Here on the South Side of Chicago, Pulitzer Prize-winning poet Gwendolyn Brooks is a patron saint. She attended local schools, began her writing career at age 11, and called Chicago her "headquarters." A neighborhood park displays a statue in her honor, one of just two statues in the entire city featuring a representation of a real female historical figure rather than a female ideal. Anything "Gwendolyn" is worth exploring, frankly, so stumbling across a new book celebrating the life of this wildly talented writer, I was enthralled.
A Song celebrates Gwendolyn Brooks' life — the role her parents played and how the community influenced her — in free verse while at the same time showcasing a few of her poems for young readers to discover. Illustrated by Xia Gordon, A Song for Gwendolyn Brooks is certainly worth spotlighting for Black History Month, but it should be part of classroom discussions the whole year through —for lessons relating to poetry and language, perseverance, barrier breaking, the Great Migration, the Great Depression, Civil Rights struggles, to name just a few.
I reached out to Alice, who works as a school librarian in Memphis, to find out what inspired her to write about this Chicago literary luminary. Creative wonder that she is, Alice answered in an acrostic rather than traditional Q & A format. Enjoy her response below!
When I was a kid, I read her poems in Poetry Anthologies and English Text Books. Song in the Front Yard was a favorite.
Etheridge Knight visited my Memphis school when I was in the sixth grade. It was 1978. He was my first encounter with a living poet.
Nobody knew Etheridge Knight when he showed-up that day. Poet Phyllis Tickle made the introduction, and I was smitten.
Digging around Knight's life in 2015 turned my attention to Gwendolyn Brooks. She nurtured his poetic genius from an Indiana jail.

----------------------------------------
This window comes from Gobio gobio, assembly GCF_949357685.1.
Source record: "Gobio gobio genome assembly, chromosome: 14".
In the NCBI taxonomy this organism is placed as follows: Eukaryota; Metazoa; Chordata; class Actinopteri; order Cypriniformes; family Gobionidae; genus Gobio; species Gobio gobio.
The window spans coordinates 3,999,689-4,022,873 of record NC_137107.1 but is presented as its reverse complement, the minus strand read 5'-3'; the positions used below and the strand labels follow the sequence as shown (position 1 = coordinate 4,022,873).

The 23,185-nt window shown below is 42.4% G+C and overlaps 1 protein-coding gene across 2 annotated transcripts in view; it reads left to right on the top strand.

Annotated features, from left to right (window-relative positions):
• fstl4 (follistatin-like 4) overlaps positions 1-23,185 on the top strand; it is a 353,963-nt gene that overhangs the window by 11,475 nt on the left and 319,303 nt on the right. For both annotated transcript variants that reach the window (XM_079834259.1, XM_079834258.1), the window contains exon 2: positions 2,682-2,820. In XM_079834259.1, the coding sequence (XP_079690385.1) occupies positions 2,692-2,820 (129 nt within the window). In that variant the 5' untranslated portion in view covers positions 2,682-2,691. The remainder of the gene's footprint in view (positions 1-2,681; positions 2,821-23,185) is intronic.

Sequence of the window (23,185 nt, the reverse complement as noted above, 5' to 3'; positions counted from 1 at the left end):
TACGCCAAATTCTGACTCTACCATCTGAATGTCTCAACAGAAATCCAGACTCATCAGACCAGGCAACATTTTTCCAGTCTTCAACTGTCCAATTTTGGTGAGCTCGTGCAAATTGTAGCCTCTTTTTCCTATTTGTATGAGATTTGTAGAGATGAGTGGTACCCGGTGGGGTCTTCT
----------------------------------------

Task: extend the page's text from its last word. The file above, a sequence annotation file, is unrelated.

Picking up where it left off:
Only Good Friends love you through incessant mess-ups. Miss Brooks remained devoted to EK through all of his flubs and foibles.
Love is like that. I learned from research that Gwendolyn Brooks practiced kindness as a religion. She was not churchy or holy-rollie.
Young people weighed heavy on her heart. She wrote about them and for them in poems like We Real Cool and Life of Lincoln West.
No poem swings alliteration, assonance, and allegory like a GB poem. She mastered figurative language with undulating grace.
Brooks won a Pulitzer Prize in 1950 for her poetry book Annie Allen. She was the first Black writer to win the prestigious prize.
Reviewers praised her skill for composing polished sonnets, while she also exalted the earthy language and spirit of common folk.
One is inclined to compare Miss Brooks to a Black Candle giving light across the ages. She said, "We are each other's harvest."
One is inclined to compare her to a flower, furious and flourishing, teaching us how to BLOOM during these inhospitable conditions.
Keziah Brooks (Gwen's mother) prophesied to South Side Neighbors back in 1925 that Gwen would be a poet, "Like Paul Dunbar."
Spirit NEVER told my Mama that I would rise to meet Dunbar's star. I was a lazy student until...one college teacher called me, "Gifted."
An Acrostic Poem by Alice Faye Duncan (2019)